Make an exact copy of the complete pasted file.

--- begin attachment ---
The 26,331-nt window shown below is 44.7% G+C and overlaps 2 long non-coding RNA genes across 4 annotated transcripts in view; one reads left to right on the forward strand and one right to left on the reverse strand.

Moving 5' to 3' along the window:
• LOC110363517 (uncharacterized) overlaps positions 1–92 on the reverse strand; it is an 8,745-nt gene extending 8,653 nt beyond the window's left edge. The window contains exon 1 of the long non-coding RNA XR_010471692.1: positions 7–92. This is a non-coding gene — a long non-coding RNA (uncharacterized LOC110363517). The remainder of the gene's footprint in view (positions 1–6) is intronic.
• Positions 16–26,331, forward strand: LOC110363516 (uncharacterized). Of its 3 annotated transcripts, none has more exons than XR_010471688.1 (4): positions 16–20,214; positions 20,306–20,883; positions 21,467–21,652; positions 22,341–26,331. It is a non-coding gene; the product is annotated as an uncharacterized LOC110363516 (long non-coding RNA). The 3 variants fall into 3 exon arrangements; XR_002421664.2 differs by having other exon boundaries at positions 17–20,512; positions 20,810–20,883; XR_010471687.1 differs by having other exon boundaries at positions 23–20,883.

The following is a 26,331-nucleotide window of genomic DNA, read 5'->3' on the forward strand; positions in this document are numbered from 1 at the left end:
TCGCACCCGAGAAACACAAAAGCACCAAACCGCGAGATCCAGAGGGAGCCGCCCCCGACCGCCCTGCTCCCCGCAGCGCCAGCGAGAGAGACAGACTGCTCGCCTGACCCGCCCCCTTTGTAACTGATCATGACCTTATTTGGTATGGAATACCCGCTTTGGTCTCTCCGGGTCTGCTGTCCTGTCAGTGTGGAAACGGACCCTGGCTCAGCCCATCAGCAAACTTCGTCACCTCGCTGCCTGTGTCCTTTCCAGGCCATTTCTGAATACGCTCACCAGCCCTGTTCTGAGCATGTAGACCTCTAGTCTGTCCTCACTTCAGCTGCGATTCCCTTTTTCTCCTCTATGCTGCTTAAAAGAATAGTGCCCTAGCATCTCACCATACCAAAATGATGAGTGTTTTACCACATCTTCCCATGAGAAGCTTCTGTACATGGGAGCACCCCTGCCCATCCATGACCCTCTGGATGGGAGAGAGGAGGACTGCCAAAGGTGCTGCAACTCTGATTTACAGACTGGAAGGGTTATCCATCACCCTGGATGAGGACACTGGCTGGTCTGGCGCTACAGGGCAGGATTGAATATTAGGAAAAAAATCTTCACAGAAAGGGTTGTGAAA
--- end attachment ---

The 26,331-nt window shown below is 44.7% G+C and overlaps 2 long non-coding RNA genes across 4 annotated transcripts in view; one reads left to right on the forward strand and one right to left on the reverse strand.

Moving 5' to 3' along the window:
• LOC110363517 (uncharacterized) overlaps positions 1–92 on the reverse strand; it is an 8,745-nt gene extending 8,653 nt beyond the window's left edge. The window contains exon 1 of the long non-coding RNA XR_010471692.1: positions 7–92. This is a non-coding gene — a long non-coding RNA (uncharacterized LOC110363517). The remainder of the gene's footprint in view (positions 1–6) is intronic.
• Positions 16–26,331, forward strand: LOC110363516 (uncharacterized). Of its 3 annotated transcripts, none has more exons than XR_010471688.1 (4): positions 16–20,214; positions 20,306–20,883; positions 21,467–21,652; positions 22,341–26,331. It is a non-coding gene; the product is annotated as an uncharacterized LOC110363516 (long non-coding RNA). The 3 variants fall into 3 exon arrangements; XR_002421664.2 differs by having other exon boundaries at positions 17–20,512; positions 20,810–20,883; XR_010471687.1 differs by having other exon boundaries at positions 23–20,883.

The following is a 26,331-nucleotide window of genomic DNA, read 5'->3' on the forward strand; positions in this document are numbered from 1 at the left end:
TCGCACCCGAGAAACACAAAAGCACCAAACCGCGAGATCCAGAGGGAGCCGCCCCCGACCGCCCTGCTCCCCGCAGCGCCAGCGAGAGAGACAGACTGCTCGCCTGACCCGCCCCCTTTGTAACTGATCATGACCTTATTTGGTATGGAATACCCGCTTTGGTCTCTCCGGGTCTGCTGTCCTGTCAGTGTGGAAACGGACCCTGGCTCAGCCCATCAGCAAACTTCGTCACCTCGCTGCCTGTGTCCTTTCCAGGCCATTTCTGAATACGCTCACCAGCCCTGTTCTGAGCATGTAGACCTCTAGTCTGTCCTCACTTCAGCTGCGATTCCCTTTTTCTCCTCTATGCTGCTTAAAAGAATAGTGCCCTAGCATCTCACCATACCAAAATGATGAGTGTTTTACCACATCTTCCCATGAGAAGCTTCTGTACATGGGAGCACCCCTGCCCATCCATGACCCTCTGGATGGGAGAGAGGAGGACTGCCAAAGGTGCTGCAACTCTGATTTACAGACTGGAAGGGTTATCCATCACCCTGGATGAGGACACTGGCTGGTCTGGCGCTACAGGGCAGGATTGAATATTAGGAAAAAAATCTTCACAGAAAGGGTTGTGAAA